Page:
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Lord of the Birds – Indian Man Dedicates His Life to Saving Endangered and Abandoned Birds

Dr. Sri Ganapathy Sachchidananda Swamiji has recently been recognized by Guinness Book of Records for housing the most bird species under a single roof, 468. He is not a collector who takes pleasure in depriving exotic birds of their freedom, but simply a compassionate man who rescues endangered, injured and abandoned birds from around the world and offers sanctuary in his aviary.

Swamiji, the founder of Avadhoota Datta Peetham ashram, in Mysuru, India, has been passionate about birds for as long as he can remember. Growing up in Mekedattu woods, on the shores of the Cauvery river, he remembers spending much of his time watching many species of birds as they took shelter in the trees outside his house. But it was an accident in 2011 that made him understand his purpose in life – to save as many endangered and abandoned birds as possible – and build his 21-acre aviary in the forests of Mysuru.

Photo: SGS Birds/Facebook

Six years ago, the Hindu Swami was visiting Angel Falls, in Venezuela, when he lost his footing and took a 100-foot fall, losing consciousness. As he woke up, Sri Swamiji found himself surrounded by hundreds of Amazonian birds, and claims that as he admired their beauty, he had an epiphany about building a rehabilitation center for injured and endangered birds.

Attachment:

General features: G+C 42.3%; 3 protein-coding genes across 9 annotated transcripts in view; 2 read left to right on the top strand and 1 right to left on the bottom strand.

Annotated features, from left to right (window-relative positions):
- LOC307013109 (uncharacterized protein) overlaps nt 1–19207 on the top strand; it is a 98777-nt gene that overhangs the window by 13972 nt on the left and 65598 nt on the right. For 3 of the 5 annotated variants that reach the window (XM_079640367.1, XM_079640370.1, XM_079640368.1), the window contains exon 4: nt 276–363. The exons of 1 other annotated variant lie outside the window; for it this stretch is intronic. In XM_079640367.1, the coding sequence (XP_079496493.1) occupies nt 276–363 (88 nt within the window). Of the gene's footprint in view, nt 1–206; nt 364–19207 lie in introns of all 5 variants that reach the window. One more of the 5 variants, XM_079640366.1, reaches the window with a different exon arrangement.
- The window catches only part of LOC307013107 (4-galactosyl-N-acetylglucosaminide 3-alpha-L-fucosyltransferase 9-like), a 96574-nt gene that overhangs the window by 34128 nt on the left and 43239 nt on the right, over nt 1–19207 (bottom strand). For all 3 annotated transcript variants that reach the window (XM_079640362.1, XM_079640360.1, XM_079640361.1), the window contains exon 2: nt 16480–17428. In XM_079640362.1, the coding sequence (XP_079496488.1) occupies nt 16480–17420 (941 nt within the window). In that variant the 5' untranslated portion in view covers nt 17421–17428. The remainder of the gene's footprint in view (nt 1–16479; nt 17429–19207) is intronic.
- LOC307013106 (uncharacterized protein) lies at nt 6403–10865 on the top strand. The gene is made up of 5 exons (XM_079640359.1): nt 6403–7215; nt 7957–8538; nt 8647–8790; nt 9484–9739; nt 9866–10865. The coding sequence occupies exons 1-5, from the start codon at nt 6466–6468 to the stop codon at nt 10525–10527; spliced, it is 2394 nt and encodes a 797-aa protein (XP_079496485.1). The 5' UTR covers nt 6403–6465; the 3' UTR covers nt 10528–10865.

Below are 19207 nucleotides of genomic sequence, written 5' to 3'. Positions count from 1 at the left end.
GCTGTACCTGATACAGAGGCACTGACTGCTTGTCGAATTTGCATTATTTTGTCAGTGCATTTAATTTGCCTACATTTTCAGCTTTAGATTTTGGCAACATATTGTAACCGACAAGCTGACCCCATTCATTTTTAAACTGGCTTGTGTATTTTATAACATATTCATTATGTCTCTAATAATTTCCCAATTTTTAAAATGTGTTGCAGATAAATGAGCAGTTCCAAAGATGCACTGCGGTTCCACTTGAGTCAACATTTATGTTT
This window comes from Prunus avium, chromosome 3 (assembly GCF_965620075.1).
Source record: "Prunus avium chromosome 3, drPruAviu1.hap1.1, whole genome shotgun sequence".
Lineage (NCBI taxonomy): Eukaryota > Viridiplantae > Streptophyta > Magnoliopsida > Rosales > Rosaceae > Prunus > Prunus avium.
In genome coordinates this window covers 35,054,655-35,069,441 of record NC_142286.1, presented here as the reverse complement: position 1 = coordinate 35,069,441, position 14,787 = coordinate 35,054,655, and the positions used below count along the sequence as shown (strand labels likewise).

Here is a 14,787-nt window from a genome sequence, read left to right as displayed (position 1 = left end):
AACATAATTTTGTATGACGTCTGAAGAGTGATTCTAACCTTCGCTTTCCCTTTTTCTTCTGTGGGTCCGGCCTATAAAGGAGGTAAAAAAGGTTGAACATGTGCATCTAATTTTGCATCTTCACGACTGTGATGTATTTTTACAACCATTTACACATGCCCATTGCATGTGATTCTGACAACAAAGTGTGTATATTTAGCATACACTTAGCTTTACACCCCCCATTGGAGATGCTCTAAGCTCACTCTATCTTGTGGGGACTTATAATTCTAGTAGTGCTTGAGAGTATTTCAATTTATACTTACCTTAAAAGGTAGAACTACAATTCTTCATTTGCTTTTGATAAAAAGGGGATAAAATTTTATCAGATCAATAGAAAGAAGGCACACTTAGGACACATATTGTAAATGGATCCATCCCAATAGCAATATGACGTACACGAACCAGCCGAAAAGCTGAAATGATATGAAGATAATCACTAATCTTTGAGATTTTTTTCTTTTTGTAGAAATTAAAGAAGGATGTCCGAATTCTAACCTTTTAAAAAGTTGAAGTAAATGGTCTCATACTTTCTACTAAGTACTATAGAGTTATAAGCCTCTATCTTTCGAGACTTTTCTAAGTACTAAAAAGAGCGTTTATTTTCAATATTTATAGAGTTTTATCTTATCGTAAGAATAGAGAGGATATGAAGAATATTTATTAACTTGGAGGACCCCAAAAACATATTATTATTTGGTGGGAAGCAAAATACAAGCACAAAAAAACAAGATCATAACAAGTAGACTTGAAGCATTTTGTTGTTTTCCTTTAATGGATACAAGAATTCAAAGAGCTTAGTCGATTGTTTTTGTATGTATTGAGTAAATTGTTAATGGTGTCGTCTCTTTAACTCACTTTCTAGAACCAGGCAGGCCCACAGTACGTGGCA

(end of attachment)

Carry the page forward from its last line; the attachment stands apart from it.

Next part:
Photo: SGS Birds/Facebook

As soon as he returned to India, he made plans for an aviary on the grounds of his ashram, complete with a veterinary hospital, rehabilitation center and dozens of individual bird rooms. Designed with technical assistance from Singapore’s Jurong Bird Park, the Shuka Vana aviary opened in 2012, and quickly became a hot spot for bird experts and enthusiasts.

Photo: SGS Birds/Facebook

Today, Shuka Vana is home to over 1,500 birds from 468 bird species from all around the globe. Among them, are vibrantly colored parrots, macaws, and cockatoos, caiques, lorikeets and African lovebirds. Dr. Sri Ganapathy Sachchidananda Swamiji and a staff of over 50 people devote most of their time to the birds, feeding them, treating injuries and even training the birds to better interact with human visitors.

Photo: SGS Birds/Facebook

But apart from endangered bird species, Shka Vana is also a haven for abandoned and injured birds, nursing them back to health, or simply offering them a home if their owners no longer want them.

Photo: SGS Birds/Facebook

Sri Swamiji believes that birds are vital to human existence and often appeals for the halting of deforestation and a better treatment of birds.

Photo: SGS Birds/Facebook

“When we see the smile of another individual we respond with a smile, recognizing and acknowledging the sameness of species, even if we do not share the same language, culture, or ethnicity, but we do not do the same with animals, birds, reptiles, or insects” Dr. Sri says. “A parrot, on the other hand, naturally identifies with and shares the expressions of all those whom it notices around it, regardless of species. It empathizes with everyone and everything that it comes in contact with, and blends its voice with theirs.”

 

This amazing story reminds me of another Indian man dedicated to the welfare of birds – the Birdman of Chennai. The 63-year-old feeds over 4,000 parakeets, on the roof of his home, every single day.

Sources: Guinness Records, Eden Keeper, SGS Birds